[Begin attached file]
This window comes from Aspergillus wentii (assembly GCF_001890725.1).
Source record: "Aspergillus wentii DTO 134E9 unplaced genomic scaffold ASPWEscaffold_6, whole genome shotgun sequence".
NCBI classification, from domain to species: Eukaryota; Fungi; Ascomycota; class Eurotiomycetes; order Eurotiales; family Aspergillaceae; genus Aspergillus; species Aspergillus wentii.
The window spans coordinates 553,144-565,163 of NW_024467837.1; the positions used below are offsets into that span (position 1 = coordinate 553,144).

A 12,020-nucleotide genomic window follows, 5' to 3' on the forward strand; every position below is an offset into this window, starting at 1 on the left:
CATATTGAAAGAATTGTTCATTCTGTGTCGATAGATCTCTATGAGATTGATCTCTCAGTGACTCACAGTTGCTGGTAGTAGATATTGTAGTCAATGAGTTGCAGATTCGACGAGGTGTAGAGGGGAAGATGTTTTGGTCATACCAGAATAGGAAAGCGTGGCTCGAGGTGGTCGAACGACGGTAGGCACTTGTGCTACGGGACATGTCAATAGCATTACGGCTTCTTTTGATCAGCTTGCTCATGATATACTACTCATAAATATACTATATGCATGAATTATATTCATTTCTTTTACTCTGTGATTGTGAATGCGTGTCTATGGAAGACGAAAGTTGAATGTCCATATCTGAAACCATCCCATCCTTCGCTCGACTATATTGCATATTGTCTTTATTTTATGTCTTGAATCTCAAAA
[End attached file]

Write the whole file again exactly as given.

This window comes from Aspergillus wentii (assembly GCF_001890725.1).
Source record: "Aspergillus wentii DTO 134E9 unplaced genomic scaffold ASPWEscaffold_6, whole genome shotgun sequence".
NCBI classification, from domain to species: Eukaryota; Fungi; Ascomycota; class Eurotiomycetes; order Eurotiales; family Aspergillaceae; genus Aspergillus; species Aspergillus wentii.
The window spans coordinates 553,144-565,163 of NW_024467837.1; the positions used below are offsets into that span (position 1 = coordinate 553,144).

A 12,020-nucleotide genomic window follows, 5' to 3' on the forward strand; every position below is an offset into this window, starting at 1 on the left:
CATATTGAAAGAATTGTTCATTCTGTGTCGATAGATCTCTATGAGATTGATCTCTCAGTGACTCACAGTTGCTGGTAGTAGATATTGTAGTCAATGAGTTGCAGATTCGACGAGGTGTAGAGGGGAAGATGTTTTGGTCATACCAGAATAGGAAAGCGTGGCTCGAGGTGGTCGAACGACGGTAGGCACTTGTGCTACGGGACATGTCAATAGCATTACGGCTTCTTTTGATCAGCTTGCTCATGATATACTACTCATAAATATACTATATGCATGAATTATATTCATTTCTTTTACTCTGTGATTGTGAATGCGTGTCTATGGAAGACGAAAGTTGAATGTCCATATCTGAAACCATCCCATCCTTCGCTCGACTATATTGCATATTGTCTTTATTTTATGTCTTGAATCTCAAAA